A surprise for us to come across was the banded guitarfish (Zapteryx exasperata). We were not aware that there were a guitarfish species in the Sea of Cortez. This fish can reach up to 4 feet (1.25m) and has both dorsal fins of nearly identical size. Unfortunately, it had its head facing away from us partly going into a crevice.
Every day we walk the arid canyons and hills around Danzante Bay along the Sea of Cortez. The sparse vegetation has many cacti and some flowering shrubs. Surprisingly, we see hummingbirds out here on a regular basis which we did not expect.
At Villa Del Palmar where we are staying, they have flowering plants that attract the hummingbirds on a regular basis. There are two species that we have identified. The Xantus’ and the Costa’s hummingbirds.
Hummingbirds proved difficult to photograph as they don’t stay still for very long. To get closeup shots we shot at 600mm with our 150-600mm lens. With such a narrow field of view, it takes time to find the hummingbirds. After you find it the next step is to focus on the bird but most of the time the hummingbird has decided to move to the next flower. They zip around from flower to flower in a very irregular pattern.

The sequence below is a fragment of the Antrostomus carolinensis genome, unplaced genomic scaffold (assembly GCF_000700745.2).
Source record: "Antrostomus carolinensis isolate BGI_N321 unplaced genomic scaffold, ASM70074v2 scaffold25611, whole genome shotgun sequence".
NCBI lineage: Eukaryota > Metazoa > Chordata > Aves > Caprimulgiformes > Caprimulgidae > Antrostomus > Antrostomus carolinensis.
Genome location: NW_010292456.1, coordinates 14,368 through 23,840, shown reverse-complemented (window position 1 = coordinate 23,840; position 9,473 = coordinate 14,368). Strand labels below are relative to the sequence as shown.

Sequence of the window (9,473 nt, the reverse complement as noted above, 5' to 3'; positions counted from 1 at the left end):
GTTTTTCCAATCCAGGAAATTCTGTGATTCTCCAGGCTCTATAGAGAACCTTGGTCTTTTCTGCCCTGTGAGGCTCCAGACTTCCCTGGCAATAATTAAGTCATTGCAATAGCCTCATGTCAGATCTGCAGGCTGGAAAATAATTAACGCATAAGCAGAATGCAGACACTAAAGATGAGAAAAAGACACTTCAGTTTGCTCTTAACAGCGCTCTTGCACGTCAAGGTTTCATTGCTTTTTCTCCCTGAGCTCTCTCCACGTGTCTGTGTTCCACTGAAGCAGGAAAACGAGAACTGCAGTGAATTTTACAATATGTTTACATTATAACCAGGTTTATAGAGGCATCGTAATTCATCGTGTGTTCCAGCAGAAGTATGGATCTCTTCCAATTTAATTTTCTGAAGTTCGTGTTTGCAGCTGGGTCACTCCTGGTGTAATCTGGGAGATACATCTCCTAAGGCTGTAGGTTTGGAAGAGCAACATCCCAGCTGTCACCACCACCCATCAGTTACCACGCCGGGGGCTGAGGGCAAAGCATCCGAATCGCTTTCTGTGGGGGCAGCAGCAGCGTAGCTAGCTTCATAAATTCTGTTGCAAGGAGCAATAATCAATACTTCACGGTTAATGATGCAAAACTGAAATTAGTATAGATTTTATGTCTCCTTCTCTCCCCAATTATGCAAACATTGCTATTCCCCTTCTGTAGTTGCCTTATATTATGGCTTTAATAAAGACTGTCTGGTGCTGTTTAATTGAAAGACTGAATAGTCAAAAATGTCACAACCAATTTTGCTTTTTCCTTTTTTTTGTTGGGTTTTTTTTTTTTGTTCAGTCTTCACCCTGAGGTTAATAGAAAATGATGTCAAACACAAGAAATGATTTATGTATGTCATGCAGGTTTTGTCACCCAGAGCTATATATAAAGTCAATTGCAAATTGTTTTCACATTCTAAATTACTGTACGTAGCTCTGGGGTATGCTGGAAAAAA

The key to getting these photos was patience and taking lots of photos (most of them were discarded). Hopefully, you will enjoy these beautiful little birds.
Mystery solved thanks to Spider ID! We stumbled across a large tarantula a few weeks ago that we definitely identified as a Baja tarantula. However, over the last number of days, we have been photographing this spider but couldn’t positively identify it. We were told it was a tarantula but we have discovered that although it is commonly misidentified as a tarantula, it is actually a female Crevice Weaver Spider (Kukulcania).